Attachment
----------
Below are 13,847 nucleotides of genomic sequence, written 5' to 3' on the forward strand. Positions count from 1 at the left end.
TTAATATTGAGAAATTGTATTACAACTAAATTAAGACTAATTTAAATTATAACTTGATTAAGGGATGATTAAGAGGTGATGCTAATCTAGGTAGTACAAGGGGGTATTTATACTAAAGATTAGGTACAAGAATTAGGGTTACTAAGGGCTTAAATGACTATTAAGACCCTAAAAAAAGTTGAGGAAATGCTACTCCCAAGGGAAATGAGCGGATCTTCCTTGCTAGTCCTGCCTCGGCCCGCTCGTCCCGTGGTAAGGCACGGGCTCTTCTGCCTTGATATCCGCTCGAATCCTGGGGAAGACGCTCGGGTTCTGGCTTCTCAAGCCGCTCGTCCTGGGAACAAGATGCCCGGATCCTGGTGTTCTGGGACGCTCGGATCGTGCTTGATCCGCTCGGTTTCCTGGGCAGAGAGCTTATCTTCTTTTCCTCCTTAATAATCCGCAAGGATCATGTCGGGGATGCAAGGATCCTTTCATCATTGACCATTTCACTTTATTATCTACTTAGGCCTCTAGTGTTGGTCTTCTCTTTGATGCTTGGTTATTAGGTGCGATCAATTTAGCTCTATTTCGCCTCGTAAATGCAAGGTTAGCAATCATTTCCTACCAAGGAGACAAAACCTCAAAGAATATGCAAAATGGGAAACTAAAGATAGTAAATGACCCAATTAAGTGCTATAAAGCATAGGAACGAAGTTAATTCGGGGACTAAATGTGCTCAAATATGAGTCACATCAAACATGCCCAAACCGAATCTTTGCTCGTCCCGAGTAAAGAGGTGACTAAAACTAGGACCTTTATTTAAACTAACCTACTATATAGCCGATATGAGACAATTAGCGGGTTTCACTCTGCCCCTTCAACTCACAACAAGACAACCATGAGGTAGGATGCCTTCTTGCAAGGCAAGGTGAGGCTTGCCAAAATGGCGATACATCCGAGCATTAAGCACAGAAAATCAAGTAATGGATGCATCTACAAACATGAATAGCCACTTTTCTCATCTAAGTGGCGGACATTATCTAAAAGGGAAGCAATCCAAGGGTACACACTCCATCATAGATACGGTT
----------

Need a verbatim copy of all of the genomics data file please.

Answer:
Below are 13,847 nucleotides of genomic sequence, written 5' to 3' on the forward strand. Positions count from 1 at the left end.
TTAATATTGAGAAATTGTATTACAACTAAATTAAGACTAATTTAAATTATAACTTGATTAAGGGATGATTAAGAGGTGATGCTAATCTAGGTAGTACAAGGGGGTATTTATACTAAAGATTAGGTACAAGAATTAGGGTTACTAAGGGCTTAAATGACTATTAAGACCCTAAAAAAAGTTGAGGAAATGCTACTCCCAAGGGAAATGAGCGGATCTTCCTTGCTAGTCCTGCCTCGGCCCGCTCGTCCCGTGGTAAGGCACGGGCTCTTCTGCCTTGATATCCGCTCGAATCCTGGGGAAGACGCTCGGGTTCTGGCTTCTCAAGCCGCTCGTCCTGGGAACAAGATGCCCGGATCCTGGTGTTCTGGGACGCTCGGATCGTGCTTGATCCGCTCGGTTTCCTGGGCAGAGAGCTTATCTTCTTTTCCTCCTTAATAATCCGCAAGGATCATGTCGGGGATGCAAGGATCCTTTCATCATTGACCATTTCACTTTATTATCTACTTAGGCCTCTAGTGTTGGTCTTCTCTTTGATGCTTGGTTATTAGGTGCGATCAATTTAGCTCTATTTCGCCTCGTAAATGCAAGGTTAGCAATCATTTCCTACCAAGGAGACAAAACCTCAAAGAATATGCAAAATGGGAAACTAAAGATAGTAAATGACCCAATTAAGTGCTATAAAGCATAGGAACGAAGTTAATTCGGGGACTAAATGTGCTCAAATATGAGTCACATCAAACATGCCCAAACCGAATCTTTGCTCGTCCCGAGTAAAGAGGTGACTAAAACTAGGACCTTTATTTAAACTAACCTACTATATAGCCGATATGAGACAATTAGCGGGTTTCACTCTGCCCCTTCAACTCACAACAAGACAACCATGAGGTAGGATGCCTTCTTGCAAGGCAAGGTGAGGCTTGCCAAAATGGCGATACATCCGAGCATTAAGCACAGAAAATCAAGTAATGGATGCATCTACAAACATGAATAGCCACTTTTCTCATCTAAGTGGCGGACATTATCTAAAAGGGAAGCAATCCAAGGGTACACACTCCATCATAGATACGGTT